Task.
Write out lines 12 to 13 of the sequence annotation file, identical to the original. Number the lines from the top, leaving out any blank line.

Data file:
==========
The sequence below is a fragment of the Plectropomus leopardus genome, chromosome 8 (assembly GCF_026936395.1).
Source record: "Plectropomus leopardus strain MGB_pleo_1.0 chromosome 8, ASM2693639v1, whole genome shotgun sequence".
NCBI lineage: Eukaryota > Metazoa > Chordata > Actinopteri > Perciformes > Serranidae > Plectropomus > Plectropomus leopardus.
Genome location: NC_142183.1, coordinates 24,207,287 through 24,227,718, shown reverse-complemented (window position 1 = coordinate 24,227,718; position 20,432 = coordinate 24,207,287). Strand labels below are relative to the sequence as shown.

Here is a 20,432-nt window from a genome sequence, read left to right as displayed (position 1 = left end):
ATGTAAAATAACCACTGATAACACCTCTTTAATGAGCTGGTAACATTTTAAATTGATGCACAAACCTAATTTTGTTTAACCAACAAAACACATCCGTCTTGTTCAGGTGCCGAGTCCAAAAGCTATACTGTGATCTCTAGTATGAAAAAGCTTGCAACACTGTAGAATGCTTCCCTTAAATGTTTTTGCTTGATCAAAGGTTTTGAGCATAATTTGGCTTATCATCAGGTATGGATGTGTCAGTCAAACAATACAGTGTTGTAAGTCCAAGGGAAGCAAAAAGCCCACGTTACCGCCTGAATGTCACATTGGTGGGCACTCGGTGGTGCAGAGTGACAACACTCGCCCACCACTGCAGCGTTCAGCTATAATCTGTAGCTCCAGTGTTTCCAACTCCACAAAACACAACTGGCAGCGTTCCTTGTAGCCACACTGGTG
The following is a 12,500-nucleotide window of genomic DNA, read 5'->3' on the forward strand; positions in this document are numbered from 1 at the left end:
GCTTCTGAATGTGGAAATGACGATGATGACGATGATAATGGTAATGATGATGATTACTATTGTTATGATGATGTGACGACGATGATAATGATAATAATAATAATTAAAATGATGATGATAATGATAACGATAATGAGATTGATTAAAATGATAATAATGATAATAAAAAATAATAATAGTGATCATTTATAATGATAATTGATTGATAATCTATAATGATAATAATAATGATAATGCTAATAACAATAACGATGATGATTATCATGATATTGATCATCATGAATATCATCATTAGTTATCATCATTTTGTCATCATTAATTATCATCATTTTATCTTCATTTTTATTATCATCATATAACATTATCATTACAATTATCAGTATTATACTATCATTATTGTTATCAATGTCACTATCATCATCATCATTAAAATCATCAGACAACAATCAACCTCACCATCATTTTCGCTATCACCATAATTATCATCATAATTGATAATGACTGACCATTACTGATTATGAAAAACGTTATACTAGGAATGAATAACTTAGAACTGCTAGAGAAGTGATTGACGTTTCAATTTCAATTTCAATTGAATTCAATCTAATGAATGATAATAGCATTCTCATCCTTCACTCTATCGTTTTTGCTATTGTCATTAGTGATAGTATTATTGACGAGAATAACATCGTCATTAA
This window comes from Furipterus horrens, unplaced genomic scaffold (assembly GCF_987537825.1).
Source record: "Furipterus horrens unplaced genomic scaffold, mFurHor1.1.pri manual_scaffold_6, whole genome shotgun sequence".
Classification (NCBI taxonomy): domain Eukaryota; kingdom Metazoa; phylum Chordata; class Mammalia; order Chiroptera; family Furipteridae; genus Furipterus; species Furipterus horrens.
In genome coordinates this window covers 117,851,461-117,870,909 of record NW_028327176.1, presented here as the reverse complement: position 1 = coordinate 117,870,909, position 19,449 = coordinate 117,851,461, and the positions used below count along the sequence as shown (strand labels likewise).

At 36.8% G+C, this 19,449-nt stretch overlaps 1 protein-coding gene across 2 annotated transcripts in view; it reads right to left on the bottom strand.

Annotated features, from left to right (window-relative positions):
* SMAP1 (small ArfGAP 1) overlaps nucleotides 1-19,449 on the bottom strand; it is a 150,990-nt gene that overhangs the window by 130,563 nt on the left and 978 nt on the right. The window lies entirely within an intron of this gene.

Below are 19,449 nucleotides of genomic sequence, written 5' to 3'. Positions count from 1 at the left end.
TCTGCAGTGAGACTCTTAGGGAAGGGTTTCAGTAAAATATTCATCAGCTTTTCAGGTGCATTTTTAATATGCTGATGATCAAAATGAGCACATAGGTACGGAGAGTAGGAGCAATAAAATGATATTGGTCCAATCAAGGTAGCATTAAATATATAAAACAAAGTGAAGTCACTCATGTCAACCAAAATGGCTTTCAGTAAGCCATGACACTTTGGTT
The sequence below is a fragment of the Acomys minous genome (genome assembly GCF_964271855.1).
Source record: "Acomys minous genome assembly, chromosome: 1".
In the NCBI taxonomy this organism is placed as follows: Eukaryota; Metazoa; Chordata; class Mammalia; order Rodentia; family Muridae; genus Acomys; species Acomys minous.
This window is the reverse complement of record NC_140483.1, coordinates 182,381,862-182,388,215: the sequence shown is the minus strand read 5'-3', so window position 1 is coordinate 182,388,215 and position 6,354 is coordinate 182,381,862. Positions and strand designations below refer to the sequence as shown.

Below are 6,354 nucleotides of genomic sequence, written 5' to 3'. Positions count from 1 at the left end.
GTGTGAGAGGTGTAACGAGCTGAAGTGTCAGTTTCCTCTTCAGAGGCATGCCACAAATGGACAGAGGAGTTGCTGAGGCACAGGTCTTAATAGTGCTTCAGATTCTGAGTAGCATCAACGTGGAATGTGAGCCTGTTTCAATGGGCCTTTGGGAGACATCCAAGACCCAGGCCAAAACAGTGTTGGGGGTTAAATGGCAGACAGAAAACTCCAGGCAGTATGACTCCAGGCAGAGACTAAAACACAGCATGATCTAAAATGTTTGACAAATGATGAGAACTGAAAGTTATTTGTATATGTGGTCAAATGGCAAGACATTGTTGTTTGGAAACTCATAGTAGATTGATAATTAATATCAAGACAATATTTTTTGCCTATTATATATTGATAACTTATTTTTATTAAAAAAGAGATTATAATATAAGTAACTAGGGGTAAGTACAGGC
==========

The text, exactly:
In genome coordinates this window covers 117,851,461-117,870,909 of record NW_028327176.1, presented here as the reverse complement: position 1 = coordinate 117,870,909, position 19,449 = coordinate 117,851,461, and the positions used below count along the sequence as shown (strand labels likewise).

At 36.8% G+C, this 19,449-nt stretch overlaps 1 protein-coding gene across 2 annotated transcripts in view; it reads right to left on the bottom strand.